Province reveals its fall plans to combat COVID-19

The plan includes additional spending of $800 million, part of a $1.6-billion package, of which half is already committed to endeavours such as the surgical restart plan, increased contact tracing, enhanced rural/remote transportation, dedicating workers to single health-care sites and more personal protective equipment.

The province has announced its plan to deal with potential surges of patients at B.C. hospitals due to the combination of the upcoming flu season and additional COVID-19 cases.

The plan includes additional spending of $800 million, part of a $1.6-billion package, of which half is already committed to endeavours such as the surgical restart plan, increased contact tracing, enhanced rural/remote transportation, dedicating workers to single health-care sites and more personal protective equipment.

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Among the line items the remaining amount will go toward are increasing testing capacity, hiring additional long-term care staff, an enhanced flu immunization campaign and additional hospital surge capacity.

Flu vaccine campaign

The province has purchased 450,000 doses of the flu vaccine beyond its typical amount, bringing B.C.’s total for the year up to two-million doses.

Provincial Health Officer Dr. Bonnie Henry said in an “ideal world,” everyone would be eligible for the free vaccine, but noted there are “very few people” who are not already eligible.

For the most vulnerable patients in assisted-living and long-term care centres, the province has also procured 45,000 high-dose vaccines.

The campaign will begin in October and continue into December.

More testing

There are also plans to increase B.C.’s COVID-19 testing capacity. According to Henry, the province is currently testing at a rate of 5,000 to 6,000 per day. The plan now is to increase that testing capacity to 20,000 per day; however, those efforts may be limited by a worldwide short supply of necessary reagents, Henry said.

More health-care workers

There are also plans to embark on a hiring campaign for additional health-care aides to work in long-term care centres. Up to 5,000 new care aides will be hired, paid at $20 per hour as a health-care support worker and $23 per hour as a trained health-care assistant.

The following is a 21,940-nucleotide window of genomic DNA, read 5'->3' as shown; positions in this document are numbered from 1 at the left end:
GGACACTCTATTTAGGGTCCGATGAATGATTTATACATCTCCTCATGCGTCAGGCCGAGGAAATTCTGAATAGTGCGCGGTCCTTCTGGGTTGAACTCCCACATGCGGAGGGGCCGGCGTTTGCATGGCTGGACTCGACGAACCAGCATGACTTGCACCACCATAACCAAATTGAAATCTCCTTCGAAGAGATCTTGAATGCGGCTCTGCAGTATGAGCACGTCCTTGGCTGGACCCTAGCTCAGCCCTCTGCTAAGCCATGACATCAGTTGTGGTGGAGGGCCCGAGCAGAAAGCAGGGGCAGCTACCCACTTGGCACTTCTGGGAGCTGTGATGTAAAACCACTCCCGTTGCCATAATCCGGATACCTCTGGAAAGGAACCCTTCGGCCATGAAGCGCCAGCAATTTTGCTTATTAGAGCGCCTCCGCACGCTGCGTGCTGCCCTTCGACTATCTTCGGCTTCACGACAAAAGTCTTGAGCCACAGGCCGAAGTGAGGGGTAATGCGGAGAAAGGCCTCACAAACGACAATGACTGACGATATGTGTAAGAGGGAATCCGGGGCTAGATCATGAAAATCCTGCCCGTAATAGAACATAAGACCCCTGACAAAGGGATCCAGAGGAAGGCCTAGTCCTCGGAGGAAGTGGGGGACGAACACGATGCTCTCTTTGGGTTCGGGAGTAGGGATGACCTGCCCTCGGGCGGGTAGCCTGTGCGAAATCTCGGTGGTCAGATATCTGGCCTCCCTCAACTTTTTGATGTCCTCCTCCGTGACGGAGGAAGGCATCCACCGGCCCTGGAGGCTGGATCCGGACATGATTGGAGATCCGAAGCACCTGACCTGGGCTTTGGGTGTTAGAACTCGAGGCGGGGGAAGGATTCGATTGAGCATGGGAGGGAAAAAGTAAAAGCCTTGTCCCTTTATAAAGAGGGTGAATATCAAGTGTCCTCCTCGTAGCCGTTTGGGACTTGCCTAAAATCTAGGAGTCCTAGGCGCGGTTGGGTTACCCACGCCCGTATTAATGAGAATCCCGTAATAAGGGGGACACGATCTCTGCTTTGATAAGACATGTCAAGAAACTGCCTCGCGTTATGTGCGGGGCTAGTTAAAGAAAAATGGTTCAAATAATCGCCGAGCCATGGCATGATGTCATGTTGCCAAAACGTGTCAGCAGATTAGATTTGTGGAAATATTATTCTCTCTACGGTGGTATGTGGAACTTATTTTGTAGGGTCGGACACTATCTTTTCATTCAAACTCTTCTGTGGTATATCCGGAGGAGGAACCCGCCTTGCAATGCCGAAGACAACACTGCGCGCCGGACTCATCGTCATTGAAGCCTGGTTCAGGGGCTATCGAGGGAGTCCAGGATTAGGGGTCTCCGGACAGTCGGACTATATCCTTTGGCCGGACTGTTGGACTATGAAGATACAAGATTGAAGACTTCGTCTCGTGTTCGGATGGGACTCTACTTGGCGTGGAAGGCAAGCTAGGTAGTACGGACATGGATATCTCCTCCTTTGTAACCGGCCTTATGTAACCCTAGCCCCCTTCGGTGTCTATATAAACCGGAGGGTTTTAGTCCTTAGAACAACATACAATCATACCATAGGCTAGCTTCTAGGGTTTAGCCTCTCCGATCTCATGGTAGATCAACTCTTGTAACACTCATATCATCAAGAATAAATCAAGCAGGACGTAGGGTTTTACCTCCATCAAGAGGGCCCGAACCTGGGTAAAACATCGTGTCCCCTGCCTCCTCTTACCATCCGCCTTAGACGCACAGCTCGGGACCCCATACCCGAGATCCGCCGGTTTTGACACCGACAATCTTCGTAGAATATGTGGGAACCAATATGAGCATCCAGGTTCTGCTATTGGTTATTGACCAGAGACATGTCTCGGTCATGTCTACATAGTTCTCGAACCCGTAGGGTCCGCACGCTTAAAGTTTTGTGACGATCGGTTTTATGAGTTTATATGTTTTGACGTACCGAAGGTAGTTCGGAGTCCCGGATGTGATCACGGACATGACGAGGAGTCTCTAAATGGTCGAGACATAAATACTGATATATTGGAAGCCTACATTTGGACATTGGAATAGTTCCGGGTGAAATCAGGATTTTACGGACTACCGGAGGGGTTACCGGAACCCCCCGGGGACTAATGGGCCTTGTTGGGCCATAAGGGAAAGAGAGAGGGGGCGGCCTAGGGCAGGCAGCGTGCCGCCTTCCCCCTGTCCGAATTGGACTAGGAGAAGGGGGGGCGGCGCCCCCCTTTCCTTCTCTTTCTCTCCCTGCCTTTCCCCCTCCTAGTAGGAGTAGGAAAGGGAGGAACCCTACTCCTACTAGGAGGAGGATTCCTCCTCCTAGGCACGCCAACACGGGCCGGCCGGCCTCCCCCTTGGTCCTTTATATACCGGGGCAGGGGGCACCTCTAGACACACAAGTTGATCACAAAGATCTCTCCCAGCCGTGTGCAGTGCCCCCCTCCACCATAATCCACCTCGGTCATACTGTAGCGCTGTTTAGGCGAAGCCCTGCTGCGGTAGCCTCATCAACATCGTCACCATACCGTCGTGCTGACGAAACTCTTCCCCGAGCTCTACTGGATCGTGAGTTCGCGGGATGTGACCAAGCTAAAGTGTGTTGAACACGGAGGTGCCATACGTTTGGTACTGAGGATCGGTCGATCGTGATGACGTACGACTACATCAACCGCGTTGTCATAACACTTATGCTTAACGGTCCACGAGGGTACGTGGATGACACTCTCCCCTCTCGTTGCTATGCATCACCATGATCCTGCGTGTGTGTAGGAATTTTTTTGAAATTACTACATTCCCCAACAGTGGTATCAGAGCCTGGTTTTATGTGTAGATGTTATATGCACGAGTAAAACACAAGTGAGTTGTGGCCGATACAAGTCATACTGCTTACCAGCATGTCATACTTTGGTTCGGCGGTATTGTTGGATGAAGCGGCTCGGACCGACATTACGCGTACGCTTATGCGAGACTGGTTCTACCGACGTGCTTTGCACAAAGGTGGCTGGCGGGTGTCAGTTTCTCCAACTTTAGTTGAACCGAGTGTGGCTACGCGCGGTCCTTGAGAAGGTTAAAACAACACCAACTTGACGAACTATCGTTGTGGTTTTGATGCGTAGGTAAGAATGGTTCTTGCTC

The government plans on targeting the hiring campaign at those no longer employed in the service and hospitality industries due to COVID-19. More information on that initiative can be found online at gov.bc.ca/careersinhealth.

Home treatment

The province also plans on introducing its Hospital at Home program to reduce the potential for transmission at acute-care centres and reduce the pressure on hospitals. The program will first begin at Victoria General Hospital and later roll out to other hospitals, according to Premier John Horgan, who announced the program on Wednesday.

Surge scenarios

The provincial government will make preparations for four fall and winter COVID-19 scenarios, all based on modelling and data collected during the first waves of the pandemic.

Health Minister Adrian Dix said the plan is to continue normal operations at the province’s hospitals, including elective surgeries, which were cancelled during previous waves of COVID-19 hospitalizations.

In the “low” scenario, which mirrors the number of cases seen in B.C. in June, the province will account for 57 people in hospital, including 25 in intensive care. The “moderate” scenario would see 98 patients in hospital and 25 in critical care. In addition, there are two “high” scenarios. In the first, which would mirror the number of cases seen from March to May in B.C., the province would be prepared for 200 people in hospital and 108 in critical care. In the worst-case “high++” scenario, the province is preparing for 400 people in hospital, including 214 in critical care.

Each scenario found a deficit of available beds across the province without additional “surge” beds. Across the Interior Health region, for example, the province’s data shows a deficit of 195 normal beds and a surplus of two critical-care beds. But with additional surge beds, it shows a surplus of 33 normal beds and 26 critical care beds.

Interior Health only sees a deficit of beds (including additional surge beds) in the worst scenario, short one bed in the entire region. In this case, with other health authorities in similar or worse situations, the province plans to use other non-COVID-19 sites to make up the difference, pushing every health authority into a surplus of beds, except for on Vancouver Island, which would need to transport patients to other sites.

© Kamloops This Week

 


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